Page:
Filmmaker talks ‘Milk,’ Prop. 8 |

Filmmaker talks ‘Milk,’ Prop. 8

Greg Marshall

Filmmaker Jenni Olson won’t be surprised to see picketers outside Holiday Village Cinema before the screenings of her documentary short film "575 Castro St.," which shows before "Shouting Fire," Tuesday, Jan. 20, at 2:30 p.m.

The picketers, she predicts, will be her friends who opposed the passage of Prop. 8 in California Nov. 4. Olson, an outspoken gay advocate, is married with a wife and two children. "People are understandably and reasonably angry about Prop. 8 and are seeking ways to empower themselves," she said. She went on to say that, from the beginning, she thought a boycott of Sundance was a "misguided" idea. "I want to make sure a dialogue continues, that’s the most important thing," she said. "I want to put my energy into having reasonable conversations with people who voted yes on Prop. 8. I want to work out a game plan."

Here she paraphrases Harvey Milk, who was the first openly gay man to hold public office in California. He served just 11 months as a city supervisor before he and Mayor George Mascone were assassinated.. "It’s about coming out," she said. "It’s the only way to achieve our rights."

Olson filmed "575 Castro St." on the empty set of Gus Van Sant’s biopic "Milk." Filmmakers restored the civil rights leader’s shop to its appearance in the1970s, when it was the home of Castro Camera and the defacto headquarters for activists late in the decade.

Olson used films developed in the shop as inspiration and paired the footage she shot with an audio recording Harvey Milk prepared in case he were assassinated. "Here we are, 30 years later, and ‘Milk,’ this giant studio picture is being made," she said. "It felt like a connection back to those Super 8 (millimeter) films."

Olson has been involved in preserving Milk’s original 15-minute tape and was asked by the studio to make the film. Coincidentally, the recording she uses as voiceover in her film comprises the narrative backbone of "Milk."

"It was really beautiful and haunting on that empty set," she said in a telephone interview Monday. "They took over the entire district. It’s such a significant film and I’m proud to be a part of it in a small way, to make a documentary of that set."

Olson, whose film "Joy of Life" was featured in Sundance in 2005, said that "Milk" shows progress in gay mainstream movies because it portrays gays acting as a community to push for equality rather than foundering in the closet as they have in other gay-themed movies such as "Brokeback Mountain."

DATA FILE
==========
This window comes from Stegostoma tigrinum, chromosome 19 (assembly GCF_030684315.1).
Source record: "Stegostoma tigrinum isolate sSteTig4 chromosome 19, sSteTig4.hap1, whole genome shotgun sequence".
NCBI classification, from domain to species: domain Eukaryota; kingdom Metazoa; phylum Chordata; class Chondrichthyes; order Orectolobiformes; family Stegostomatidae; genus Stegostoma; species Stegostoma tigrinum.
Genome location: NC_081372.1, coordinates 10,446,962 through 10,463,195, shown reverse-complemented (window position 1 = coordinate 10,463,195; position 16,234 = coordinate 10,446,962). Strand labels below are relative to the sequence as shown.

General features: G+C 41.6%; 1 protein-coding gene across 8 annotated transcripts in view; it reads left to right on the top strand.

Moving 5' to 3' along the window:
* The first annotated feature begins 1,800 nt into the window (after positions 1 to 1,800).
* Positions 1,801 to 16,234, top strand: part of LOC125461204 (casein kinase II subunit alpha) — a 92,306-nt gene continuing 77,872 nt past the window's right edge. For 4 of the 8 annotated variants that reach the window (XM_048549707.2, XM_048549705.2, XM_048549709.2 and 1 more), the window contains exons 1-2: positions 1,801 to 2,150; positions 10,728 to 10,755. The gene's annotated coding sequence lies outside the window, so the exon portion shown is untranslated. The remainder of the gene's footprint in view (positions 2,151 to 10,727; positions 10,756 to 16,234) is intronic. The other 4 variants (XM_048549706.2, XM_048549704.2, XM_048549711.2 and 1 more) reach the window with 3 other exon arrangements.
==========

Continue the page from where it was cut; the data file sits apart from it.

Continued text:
On the other hand, she called it "nitpicking" to insist that only gay actors play plum gay roles, such as the role of Harvey Milk played in the studio film by Sean Penn. Casting is a huge part of how movies get the green light, she said, and often it’s more important to get a project completed than to gripe about casting choice.

Olson, one of the founders of and, said she appreciated Sundance’s decision to pair her film with a feature-length documentary about freedom of expression. At Sundance, Olson has earned her stripes as a filmmaker and an organizer. In 1997, the first year she had a film in the festival, she helped start the Queer Brunch. The event, to be held this Sunday, Jan. 18, at Grub Steak Restaurant on Sidewinder Drive, has become one of the largest social gatherings of the festival. It attracts about 800 people every year and is open to the public. Olson bills the brunch as "the least exclusive event at Sundance" because sponsors Outfest and Here Networks, which recently purchased the Advocate and Out magazines from PlanetOut won’t stop people at the door. "It’s a chance to come together and chat, even if it’s not about making gay movies."

Olson extolled the importance of the festival as a platform for gay men, lesbians, bisexual and transgender people to engage in a dialogue. "When we come together to see images of ourselves, it’s catalytic," she said. "It’s a moment we get to have conversations with each other and shape our beliefs and ideas. It has an affirming force not simply on the identity level but on an emotional level."

Just the facts

Showtimes for "575 Castro St."

Mon. Jan 19 9:00 p.m. – Temple Theatre

Tue. Jan 20 2:30 p.m. – Holiday Village Cinema III

Thu. Jan 22 6:45 p.m. – Broadway Centre Cinemas V, Salt Lake City

Fri. Jan 23 8:30 a.m. – Holiday Village Cinema III

Sat. Jan 24 noon – Temple Theatre

Queer Brunch

The 13th Annual Queer Brunch takes place on Sunday Jan. 18 from 11a.m. until 1p.m. at the Grub Steak Restaurant at 2200 Sidewinder Drive

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